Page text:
Two new articles about gentrification and environmental activism in Greenpoint, appearing in The International Journal of Justice and Sustainability, argue that the neighborhood is challenging the typical narrative that gentrifying neighborhoods will inevitably force out all long-term residents to make way for a gold coast of newly arriving gentrifiers.

The articles, by Winifred Curran (Department of Geography, DePaul University) and Trina Hamilton (Department of Geography, SUNY University at Buffalo) advocates a “just green enough” idea that “makes room for continued industrial use and blue-collar work, where cleanup does not automatically or exclusively lead to the ‘parks, cafes, and a riverwalk’ model of a green city.”

“Just green enough” coincides with “just clean enough,” wherein “as much of the environmental hazard as possible is removed in order to assure community health while still allowing for industrial uses on the waterfront for the explicit purpose of maintaining the area’s working-class population.”

Greenpoint’s industrial history dates back to the beginnings of the industrial era, pre-Civil War, when oil-refining operations began to populate a little estuary of the East River – Newtown Creek. Greenpoint historian Mitch Waxman, who was interviewed for the articles, has said that, “Newtown Creek has been a jobs engine” and “in 1900 it had 2 million jobs compared with today when there’s about 18,000 jobs within a half mile of the creek.”

Greenpoint’s activist history dates back at least as far – perhaps further, given that Greenpoint was a large farm and many slaves were used to work the farm, Kings County being the largest slaveholding county north of the Mason-Dixon prior to 1825. (Slaves rebel often, after all, and if that’s not activism I don’t know what is.)


Later, in 1891 the Brooklyn Smelling Committee voted Long Island City one of worst smelling places in New York, quite in agreement with then recent articles from the New York Times.

How has Greenpoint’s industrial working-class history intersected with its activist and middle- to upper-class gentrifying history? And “who gets to decide what green looks like?”

As the articles take pains to make clear, the cross-pollinating of these two worlds in Greenpoint is atypical. Authors Curran and Hamilton point out that typically when a neighborhood is gentrified, the process is:

–          Gentrifiers move in

–          Prices rise, forcing out the most vulnerable long-term residents

–          Gentrifiers, equipped with privileges and professional connections/skills, agitate for a cleaner, “greener” neighborhood

–          Prices are driven up further, the neighborhood changes, forcing the remaining long-term vulnerable out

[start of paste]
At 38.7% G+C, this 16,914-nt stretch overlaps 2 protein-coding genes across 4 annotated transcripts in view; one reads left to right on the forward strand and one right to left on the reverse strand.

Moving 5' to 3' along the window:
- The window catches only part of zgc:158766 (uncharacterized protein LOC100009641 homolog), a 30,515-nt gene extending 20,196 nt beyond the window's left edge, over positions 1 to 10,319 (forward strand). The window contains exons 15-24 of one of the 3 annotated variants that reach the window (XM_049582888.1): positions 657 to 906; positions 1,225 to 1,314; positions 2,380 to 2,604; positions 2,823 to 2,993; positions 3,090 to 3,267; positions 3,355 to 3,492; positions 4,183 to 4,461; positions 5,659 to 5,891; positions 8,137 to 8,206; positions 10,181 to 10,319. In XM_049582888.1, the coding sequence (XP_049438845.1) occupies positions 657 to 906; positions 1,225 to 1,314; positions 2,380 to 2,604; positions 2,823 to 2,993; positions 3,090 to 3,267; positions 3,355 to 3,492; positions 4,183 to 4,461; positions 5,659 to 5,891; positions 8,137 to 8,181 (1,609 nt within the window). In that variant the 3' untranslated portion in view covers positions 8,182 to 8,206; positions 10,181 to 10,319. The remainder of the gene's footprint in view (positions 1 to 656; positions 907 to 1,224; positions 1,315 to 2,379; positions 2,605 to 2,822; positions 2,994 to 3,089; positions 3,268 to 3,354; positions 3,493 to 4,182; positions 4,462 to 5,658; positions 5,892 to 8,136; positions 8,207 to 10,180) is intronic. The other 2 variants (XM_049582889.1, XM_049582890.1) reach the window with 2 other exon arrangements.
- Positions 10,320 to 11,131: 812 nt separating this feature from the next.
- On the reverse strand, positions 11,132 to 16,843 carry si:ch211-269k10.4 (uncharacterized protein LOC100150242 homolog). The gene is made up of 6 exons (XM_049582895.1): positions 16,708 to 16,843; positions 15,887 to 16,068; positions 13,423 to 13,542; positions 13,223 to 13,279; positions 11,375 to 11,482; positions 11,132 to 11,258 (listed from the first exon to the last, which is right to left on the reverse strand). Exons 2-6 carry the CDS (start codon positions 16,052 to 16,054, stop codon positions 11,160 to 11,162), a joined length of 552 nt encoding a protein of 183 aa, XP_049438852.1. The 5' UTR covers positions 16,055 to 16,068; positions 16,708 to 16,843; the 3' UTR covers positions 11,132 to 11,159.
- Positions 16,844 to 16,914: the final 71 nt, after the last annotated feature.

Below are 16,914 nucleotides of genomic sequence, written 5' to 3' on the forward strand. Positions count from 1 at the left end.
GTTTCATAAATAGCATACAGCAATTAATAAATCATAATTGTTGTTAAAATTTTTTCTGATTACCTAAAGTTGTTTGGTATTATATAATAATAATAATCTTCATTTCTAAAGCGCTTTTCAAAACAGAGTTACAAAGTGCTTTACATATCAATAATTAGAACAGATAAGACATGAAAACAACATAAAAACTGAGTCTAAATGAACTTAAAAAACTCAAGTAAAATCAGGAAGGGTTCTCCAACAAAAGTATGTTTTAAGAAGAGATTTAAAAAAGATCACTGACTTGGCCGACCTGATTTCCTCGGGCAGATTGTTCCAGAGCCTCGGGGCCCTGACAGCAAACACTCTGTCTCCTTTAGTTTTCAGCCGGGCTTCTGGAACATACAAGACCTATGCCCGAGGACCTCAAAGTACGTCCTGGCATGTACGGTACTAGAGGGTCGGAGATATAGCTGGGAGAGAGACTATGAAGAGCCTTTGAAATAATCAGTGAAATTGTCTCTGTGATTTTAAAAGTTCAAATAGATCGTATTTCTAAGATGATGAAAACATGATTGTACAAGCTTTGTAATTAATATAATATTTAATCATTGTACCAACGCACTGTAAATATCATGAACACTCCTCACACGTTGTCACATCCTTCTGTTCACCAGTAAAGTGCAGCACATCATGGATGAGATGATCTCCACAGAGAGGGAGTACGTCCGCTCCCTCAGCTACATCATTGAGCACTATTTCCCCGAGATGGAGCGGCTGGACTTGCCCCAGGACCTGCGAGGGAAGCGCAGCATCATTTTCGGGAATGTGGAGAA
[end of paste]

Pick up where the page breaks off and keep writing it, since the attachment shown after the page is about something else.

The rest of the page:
–          The neighborhood is “green,” but few of the original inhabitants that suffered the pollution are around to enjoy the place “greened”

But in Greenpoint, something different has happened and is happening. Instead of being in two separate worlds with separate goals, long-term neighborhood activists* worked with new gentrifying activists and in so doing changed the narrative of what is possible in a gentrifying neighborhood. One not slight example is the ongoing remediation of the Greenpoint Oil Spill, which was ignored by Exxon Mobil when the Coast Guard discovered it in 1979; largely ignored again by Exxon Mobil even when talks with NY State led to an agreement to begin cleanup in 1990; somewhat heeded when Exxon Mobil began to trudge its feet on cleanup under pressure from activists and NY State in 2006; and finally action began with the Superfund designation in 2010.

“It is not enough to simply bemoan the process of gentrification and displacement in Greenpoint.” To do so might fulfill what is derisively meant by the term “hipster” in these parts. Fortunately, we have predecessors and contemporaries showing us what else is possible. “Activists in Greenpoint challenge the notion of gentrification as a complete and total neighborhood transformation and the notion of gentrifiers as necessarily always antagonistic to long-term residents’ interests.”

In short: “The fact of gentrification does not have to be the end of the story.” As Greenpoint continues to show, it’s up to us to decide.

* Mentioned are Mitch Waxman, Laura Hoffman, Christine Holowacz and Phil DePaolo, although two dozen locals were interviewed as part of the research for the articles; local organizations consulted include Newtown Creek Alliance, Riverkeeper, Greenpoint Manufacturing and Design Center, Newtown Creek BOA, and Community Board 1. 

To procure PDF copies of these very difficult to obtain articles, email Trina Hamilton at:; or Winifred Curran at:

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    1. I would like to hear more because a lot of the stuff that’s being discussed here that doesn’t feel fully processed. If real-estate prices keep going up, then the original neighbors are forced out. That’s an economic fact, THE key component of gentrification. The examples sprinkled in here are great instances of historical activism in G-point, but it’s as the writers take it for granted that the only people in the world who ever agitated for a cleaner community were upper-middle class people, and that’s just not true. So any article tackling this would have to address how people on the lower rungs of the socioeconomic ladder are expected to hang on to their roots here as the area continues to rise in terms of real-estate prices.

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